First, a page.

Off Beat

Sauce, Lies, and Videotape

BELIEVE IT OR not, Vice President Al Gore's July 29 campaign visit to the Twin Cities actually generated some controversy. Informed late that afternoon that there'd be no further photo ops before the evening's fundraiser, most local news crews missed out on the Veep's impromptu stop at Minneapolis's annual downtown meat frenzy, Ribfest. Footage of a rib-flipping Gore turned out to be a hot property. KSTP-TV (Channel 5) news director Scott Libin, whose station did happen to be on the scene to capture the moment for posterity, says he subsequently got a frantic call from a campaign staffer in Washington, D.C., asking him to share his footage with the other local news outlets. When he declined, Libin says, the Gorester spun him a "random, imaginary scenario" about how one of the other news vans had broken down when the driver had a seizure. A Gore aide explains the situation this way: When Gore's folks told the press corps the vice president was heading straight for the fundraiser, they didn't realize he'd change plans en route. They did ask KSTP to share its tape, the aide admits, but it was the station's prerogative to refuse. KTCA-TV (Channel 2), which was also there to document the meat-eating goings-on, was more amenable, sharing its tape with WCCO-TV (Channel 4).

You Read It Here First

OFF BEAT GOT curious when we overheard the word "vomit" as we were heading out for more popcorn during a recent screening of The Blair Witch Project at the Lagoon Cinema. And indeed, "People have been throwing up on the floor in the theater and then just leaving without telling anyone," a Lagoon staffer named Michel tells us. She estimates that 20 people per show were vomiting during the sold-out run at the Lagoon's sister house, the Uptown, and says the two theaters have averaged two in-house pukers per sold-out screening. "But at the Uptown most of the people who got sick would leave the theater house and throw up in the trash cans outside the door," she imparts. Like most art-theater staffers, Michel boasts an encyclopedic knowledge of film, in particular the obscure category known as Movies That Induce Vomiting. Breaking the Waves, which featured jerky camera work like Blair Witch's, was one. Though Michel predicted that Celebration, a handheld work from Denmark, would get a rise out of the barfometer, hardly anyone came to see it. Then there was the ipecac of all hurl movies, The Exorcist, whose noises-from-a-slaughterhouse soundtrack had to be changed because viewers were losing their Milk Duds. Michel can't supply an estimated local Exorcist vomit count, though--the Lagoon wasn't around then, and the Uptown's cleanup records don't date back that far.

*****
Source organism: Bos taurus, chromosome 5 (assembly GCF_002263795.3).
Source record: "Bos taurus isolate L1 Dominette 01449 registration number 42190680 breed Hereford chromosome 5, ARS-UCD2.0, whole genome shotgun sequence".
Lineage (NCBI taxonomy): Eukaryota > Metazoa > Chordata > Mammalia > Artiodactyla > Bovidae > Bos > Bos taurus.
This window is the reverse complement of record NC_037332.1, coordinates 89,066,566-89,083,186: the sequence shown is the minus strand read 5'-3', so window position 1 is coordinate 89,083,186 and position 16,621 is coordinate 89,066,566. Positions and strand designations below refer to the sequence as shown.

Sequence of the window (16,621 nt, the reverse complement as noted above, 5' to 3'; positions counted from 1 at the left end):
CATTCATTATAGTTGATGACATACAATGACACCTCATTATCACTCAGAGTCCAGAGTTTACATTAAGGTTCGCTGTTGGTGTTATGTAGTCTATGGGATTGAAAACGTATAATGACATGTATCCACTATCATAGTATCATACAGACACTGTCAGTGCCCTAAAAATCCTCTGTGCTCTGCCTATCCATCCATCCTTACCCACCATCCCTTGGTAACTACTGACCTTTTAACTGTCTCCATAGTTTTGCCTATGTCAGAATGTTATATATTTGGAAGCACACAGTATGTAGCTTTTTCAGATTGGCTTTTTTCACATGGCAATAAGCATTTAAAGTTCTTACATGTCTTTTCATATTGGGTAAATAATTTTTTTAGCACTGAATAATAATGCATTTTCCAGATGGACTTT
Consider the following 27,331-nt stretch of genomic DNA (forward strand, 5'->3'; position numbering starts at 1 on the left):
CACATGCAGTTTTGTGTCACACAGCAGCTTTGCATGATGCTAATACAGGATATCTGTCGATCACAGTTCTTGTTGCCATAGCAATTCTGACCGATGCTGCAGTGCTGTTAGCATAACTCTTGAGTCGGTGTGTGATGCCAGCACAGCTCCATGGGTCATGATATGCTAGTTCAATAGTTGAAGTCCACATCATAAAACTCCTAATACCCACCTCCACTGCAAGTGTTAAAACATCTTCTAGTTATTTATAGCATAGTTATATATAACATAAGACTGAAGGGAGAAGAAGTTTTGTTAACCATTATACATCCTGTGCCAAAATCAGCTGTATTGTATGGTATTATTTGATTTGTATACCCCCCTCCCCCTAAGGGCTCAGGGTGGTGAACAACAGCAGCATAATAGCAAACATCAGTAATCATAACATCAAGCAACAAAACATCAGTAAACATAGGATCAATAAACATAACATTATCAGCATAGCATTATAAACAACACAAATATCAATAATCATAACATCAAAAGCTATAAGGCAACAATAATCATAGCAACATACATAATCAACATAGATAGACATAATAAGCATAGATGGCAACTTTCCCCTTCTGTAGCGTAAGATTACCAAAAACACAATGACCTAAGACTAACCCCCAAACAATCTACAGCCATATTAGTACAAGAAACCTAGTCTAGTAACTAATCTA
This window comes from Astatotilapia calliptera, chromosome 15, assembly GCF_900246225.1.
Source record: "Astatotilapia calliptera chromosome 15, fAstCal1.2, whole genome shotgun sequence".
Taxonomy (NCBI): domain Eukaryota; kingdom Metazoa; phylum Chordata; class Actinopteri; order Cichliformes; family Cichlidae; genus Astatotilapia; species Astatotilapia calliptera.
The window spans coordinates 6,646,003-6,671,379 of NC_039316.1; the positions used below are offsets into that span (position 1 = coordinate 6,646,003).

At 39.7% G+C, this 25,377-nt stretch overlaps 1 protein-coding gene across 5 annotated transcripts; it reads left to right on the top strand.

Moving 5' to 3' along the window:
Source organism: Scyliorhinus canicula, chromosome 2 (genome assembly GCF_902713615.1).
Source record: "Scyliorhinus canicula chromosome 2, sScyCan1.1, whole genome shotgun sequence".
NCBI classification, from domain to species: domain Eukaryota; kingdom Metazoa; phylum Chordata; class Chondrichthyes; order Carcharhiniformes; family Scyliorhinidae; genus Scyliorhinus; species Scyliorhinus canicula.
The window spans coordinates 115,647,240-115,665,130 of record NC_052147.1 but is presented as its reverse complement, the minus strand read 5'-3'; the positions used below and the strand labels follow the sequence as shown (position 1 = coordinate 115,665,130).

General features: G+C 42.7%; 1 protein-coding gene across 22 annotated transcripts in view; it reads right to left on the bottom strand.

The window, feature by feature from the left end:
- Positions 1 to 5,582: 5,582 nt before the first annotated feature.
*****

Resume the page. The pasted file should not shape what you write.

Tell the Gentleman What He's Won

IF YOU'RE A careful reader of either of this town's dailies, you know that the lawsuit the Artist Formerly Known as Prince filed against the Swedish fanzine UPTOWN--the one Andrew Carter detailed in a Browser column awhile back ("The People Formerly Known As Fans," June 23)--has been settled. The Star Tribune and the St. Paul Pioneer Press ran brief stories on July 30 noting that UPTOWN had, among other things, agreed to stop trafficking in discographies of bootleg Prince recordings. Both stories were suitably neutral in tone. The same, however, cannot be said for an August 5 Reuters piece on the subject, which was headlined "Artist Formerly Known As Prince Wins Settlement" and which referred to the settlement as a "favorable legal outcome" for Prince. Predictably, since the Yahoo! news service posted the Reuters story--which is also prominently featured on Prince's own site, on fan sites have been dripping with vitriol. "This is a victory for P? Pulllleeeeeeeze!!!!" reads the heading of one posting. "Talk about LYING--this one tops it all," reads another. Says Alex Hahn, UPTOWN's lawyer: "UPTOWN is viewing the settlement as an unequivocal victory. Prince set out to shut down the magazine and he clearly failed." The agreement to stop publishing discographies of bootlegs, Hahn says, is an extremely minor concession. "UPTOWN would have agreed to these terms without any lawsuit being filed, but for some reason Prince decided to enter an expensive, drawn-out legal battle that gained him nothing but a bunch of bad publicity." Furthermore, according to Hahn, Reuters's assertion that the magazine will "immediately stop using his likeness and his copyrighted materials for any purposes other than those that are editorial" is patently false.

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